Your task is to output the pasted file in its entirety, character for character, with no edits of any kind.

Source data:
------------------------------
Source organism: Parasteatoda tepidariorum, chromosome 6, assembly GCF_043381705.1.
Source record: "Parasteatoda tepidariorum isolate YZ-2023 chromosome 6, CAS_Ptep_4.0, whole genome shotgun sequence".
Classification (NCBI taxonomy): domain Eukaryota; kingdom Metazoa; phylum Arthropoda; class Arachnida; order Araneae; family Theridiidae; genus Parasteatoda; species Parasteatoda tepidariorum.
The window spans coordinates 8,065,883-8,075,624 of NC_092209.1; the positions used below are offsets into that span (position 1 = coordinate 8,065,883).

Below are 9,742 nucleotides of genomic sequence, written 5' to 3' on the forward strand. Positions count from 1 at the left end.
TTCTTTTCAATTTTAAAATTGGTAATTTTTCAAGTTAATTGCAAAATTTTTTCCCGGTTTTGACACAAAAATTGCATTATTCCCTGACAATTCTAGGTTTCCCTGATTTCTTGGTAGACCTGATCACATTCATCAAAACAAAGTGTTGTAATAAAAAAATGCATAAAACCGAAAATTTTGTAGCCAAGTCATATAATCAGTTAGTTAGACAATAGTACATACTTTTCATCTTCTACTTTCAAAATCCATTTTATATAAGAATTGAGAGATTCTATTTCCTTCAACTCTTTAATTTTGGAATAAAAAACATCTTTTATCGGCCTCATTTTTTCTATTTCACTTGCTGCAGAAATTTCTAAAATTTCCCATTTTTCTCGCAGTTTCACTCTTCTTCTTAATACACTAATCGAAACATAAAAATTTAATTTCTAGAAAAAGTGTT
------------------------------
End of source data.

Source organism: Parasteatoda tepidariorum, chromosome 6, assembly GCF_043381705.1.
Source record: "Parasteatoda tepidariorum isolate YZ-2023 chromosome 6, CAS_Ptep_4.0, whole genome shotgun sequence".
Classification (NCBI taxonomy): domain Eukaryota; kingdom Metazoa; phylum Arthropoda; class Arachnida; order Araneae; family Theridiidae; genus Parasteatoda; species Parasteatoda tepidariorum.
The window spans coordinates 8,065,883-8,075,624 of NC_092209.1; the positions used below are offsets into that span (position 1 = coordinate 8,065,883).

Below are 9,742 nucleotides of genomic sequence, written 5' to 3' on the forward strand. Positions count from 1 at the left end.
TTCTTTTCAATTTTAAAATTGGTAATTTTTCAAGTTAATTGCAAAATTTTTTCCCGGTTTTGACACAAAAATTGCATTATTCCCTGACAATTCTAGGTTTCCCTGATTTCTTGGTAGACCTGATCACATTCATCAAAACAAAGTGTTGTAATAAAAAAATGCATAAAACCGAAAATTTTGTAGCCAAGTCATATAATCAGTTAGTTAGACAATAGTACATACTTTTCATCTTCTACTTTCAAAATCCATTTTATATAAGAATTGAGAGATTCTATTTCCTTCAACTCTTTAATTTTGGAATAAAAAACATCTTTTATCGGCCTCATTTTTTCTATTTCACTTGCTGCAGAAATTTCTAAAATTTCCCATTTTTCTCGCAGTTTCACTCTTCTTCTTAATACACTAATCGAAACATAAAAATTTAATTTCTAGAAAAAGTGTT